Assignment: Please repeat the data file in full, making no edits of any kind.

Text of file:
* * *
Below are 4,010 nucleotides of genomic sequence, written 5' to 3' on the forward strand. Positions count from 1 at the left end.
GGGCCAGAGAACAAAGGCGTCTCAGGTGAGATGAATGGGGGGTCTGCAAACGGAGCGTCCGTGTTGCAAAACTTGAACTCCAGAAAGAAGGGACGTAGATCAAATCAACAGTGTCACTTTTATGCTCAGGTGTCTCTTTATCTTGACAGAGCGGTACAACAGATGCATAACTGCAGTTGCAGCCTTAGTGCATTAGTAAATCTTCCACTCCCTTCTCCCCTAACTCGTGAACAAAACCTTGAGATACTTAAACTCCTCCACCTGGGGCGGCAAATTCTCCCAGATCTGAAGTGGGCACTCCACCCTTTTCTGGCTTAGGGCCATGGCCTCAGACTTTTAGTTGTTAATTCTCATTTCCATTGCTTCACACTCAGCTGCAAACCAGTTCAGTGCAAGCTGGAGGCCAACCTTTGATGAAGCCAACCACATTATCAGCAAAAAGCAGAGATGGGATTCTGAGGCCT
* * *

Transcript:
Below are 4,010 nucleotides of genomic sequence, written 5' to 3' on the forward strand. Positions count from 1 at the left end.
GGGCCAGAGAACAAAGGCGTCTCAGGTGAGATGAATGGGGGGTCTGCAAACGGAGCGTCCGTGTTGCAAAACTTGAACTCCAGAAAGAAGGGACGTAGATCAAATCAACAGTGTCACTTTTATGCTCAGGTGTCTCTTTATCTTGACAGAGCGGTACAACAGATGCATAACTGCAGTTGCAGCCTTAGTGCATTAGTAAATCTTCCACTCCCTTCTCCCCTAACTCGTGAACAAAACCTTGAGATACTTAAACTCCTCCACCTGGGGCGGCAAATTCTCCCAGATCTGAAGTGGGCACTCCACCCTTTTCTGGCTTAGGGCCATGGCCTCAGACTTTTAGTTGTTAATTCTCATTTCCATTGCTTCACACTCAGCTGCAAACCAGTTCAGTGCAAGCTGGAGGCCAACCTTTGATGAAGCCAACCACATTATCAGCAAAAAGCAGAGATGGGATTCTGAGGCCT